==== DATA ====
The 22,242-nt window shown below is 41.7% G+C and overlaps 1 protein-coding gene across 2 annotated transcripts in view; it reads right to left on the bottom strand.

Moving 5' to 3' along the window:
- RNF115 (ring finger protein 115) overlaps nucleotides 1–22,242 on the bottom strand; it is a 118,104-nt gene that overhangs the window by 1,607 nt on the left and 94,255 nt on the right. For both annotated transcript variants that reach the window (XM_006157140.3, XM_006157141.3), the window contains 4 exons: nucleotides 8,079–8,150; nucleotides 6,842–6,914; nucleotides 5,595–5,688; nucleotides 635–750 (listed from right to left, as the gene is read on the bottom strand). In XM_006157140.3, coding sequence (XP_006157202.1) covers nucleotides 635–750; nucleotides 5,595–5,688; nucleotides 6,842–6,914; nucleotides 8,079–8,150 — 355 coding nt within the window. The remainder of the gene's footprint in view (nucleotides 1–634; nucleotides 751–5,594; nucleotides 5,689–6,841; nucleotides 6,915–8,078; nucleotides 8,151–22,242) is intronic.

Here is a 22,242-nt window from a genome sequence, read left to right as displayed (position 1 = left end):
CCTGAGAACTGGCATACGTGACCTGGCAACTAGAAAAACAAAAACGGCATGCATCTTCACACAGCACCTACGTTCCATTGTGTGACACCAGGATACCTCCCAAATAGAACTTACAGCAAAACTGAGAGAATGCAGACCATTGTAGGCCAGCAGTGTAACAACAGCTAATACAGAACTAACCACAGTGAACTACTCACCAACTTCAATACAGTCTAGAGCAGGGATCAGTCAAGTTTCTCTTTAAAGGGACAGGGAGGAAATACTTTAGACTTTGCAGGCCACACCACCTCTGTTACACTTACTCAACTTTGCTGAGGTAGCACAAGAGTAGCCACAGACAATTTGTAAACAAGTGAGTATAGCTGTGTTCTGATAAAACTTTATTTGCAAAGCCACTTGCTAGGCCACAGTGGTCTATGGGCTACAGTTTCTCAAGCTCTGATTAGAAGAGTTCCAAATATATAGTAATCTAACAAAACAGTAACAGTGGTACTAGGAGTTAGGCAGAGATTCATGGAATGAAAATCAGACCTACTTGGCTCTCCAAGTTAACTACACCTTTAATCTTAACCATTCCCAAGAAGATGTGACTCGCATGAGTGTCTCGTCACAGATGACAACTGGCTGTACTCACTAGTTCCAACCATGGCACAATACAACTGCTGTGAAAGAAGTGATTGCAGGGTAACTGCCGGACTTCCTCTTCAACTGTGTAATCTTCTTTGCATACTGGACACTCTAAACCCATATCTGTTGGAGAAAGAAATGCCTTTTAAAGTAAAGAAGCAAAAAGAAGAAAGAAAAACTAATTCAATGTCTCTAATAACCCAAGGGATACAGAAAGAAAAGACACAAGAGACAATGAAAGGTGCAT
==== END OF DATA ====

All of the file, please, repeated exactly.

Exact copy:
The 22,242-nt window shown below is 41.7% G+C and overlaps 1 protein-coding gene across 2 annotated transcripts in view; it reads right to left on the bottom strand.

Moving 5' to 3' along the window:
- RNF115 (ring finger protein 115) overlaps nucleotides 1–22,242 on the bottom strand; it is a 118,104-nt gene that overhangs the window by 1,607 nt on the left and 94,255 nt on the right. For both annotated transcript variants that reach the window (XM_006157140.3, XM_006157141.3), the window contains 4 exons: nucleotides 8,079–8,150; nucleotides 6,842–6,914; nucleotides 5,595–5,688; nucleotides 635–750 (listed from right to left, as the gene is read on the bottom strand). In XM_006157140.3, coding sequence (XP_006157202.1) covers nucleotides 635–750; nucleotides 5,595–5,688; nucleotides 6,842–6,914; nucleotides 8,079–8,150 — 355 coding nt within the window. The remainder of the gene's footprint in view (nucleotides 1–634; nucleotides 751–5,594; nucleotides 5,689–6,841; nucleotides 6,915–8,078; nucleotides 8,151–22,242) is intronic.

Here is a 22,242-nt window from a genome sequence, read left to right as displayed (position 1 = left end):
CCTGAGAACTGGCATACGTGACCTGGCAACTAGAAAAACAAAAACGGCATGCATCTTCACACAGCACCTACGTTCCATTGTGTGACACCAGGATACCTCCCAAATAGAACTTACAGCAAAACTGAGAGAATGCAGACCATTGTAGGCCAGCAGTGTAACAACAGCTAATACAGAACTAACCACAGTGAACTACTCACCAACTTCAATACAGTCTAGAGCAGGGATCAGTCAAGTTTCTCTTTAAAGGGACAGGGAGGAAATACTTTAGACTTTGCAGGCCACACCACCTCTGTTACACTTACTCAACTTTGCTGAGGTAGCACAAGAGTAGCCACAGACAATTTGTAAACAAGTGAGTATAGCTGTGTTCTGATAAAACTTTATTTGCAAAGCCACTTGCTAGGCCACAGTGGTCTATGGGCTACAGTTTCTCAAGCTCTGATTAGAAGAGTTCCAAATATATAGTAATCTAACAAAACAGTAACAGTGGTACTAGGAGTTAGGCAGAGATTCATGGAATGAAAATCAGACCTACTTGGCTCTCCAAGTTAACTACACCTTTAATCTTAACCATTCCCAAGAAGATGTGACTCGCATGAGTGTCTCGTCACAGATGACAACTGGCTGTACTCACTAGTTCCAACCATGGCACAATACAACTGCTGTGAAAGAAGTGATTGCAGGGTAACTGCCGGACTTCCTCTTCAACTGTGTAATCTTCTTTGCATACTGGACACTCTAAACCCATATCTGTTGGAGAAAGAAATGCCTTTTAAAGTAAAGAAGCAAAAAGAAGAAAGAAAAACTAATTCAATGTCTCTAATAACCCAAGGGATACAGAAAGAAAAGACACAAGAGACAATGAAAGGTGCAT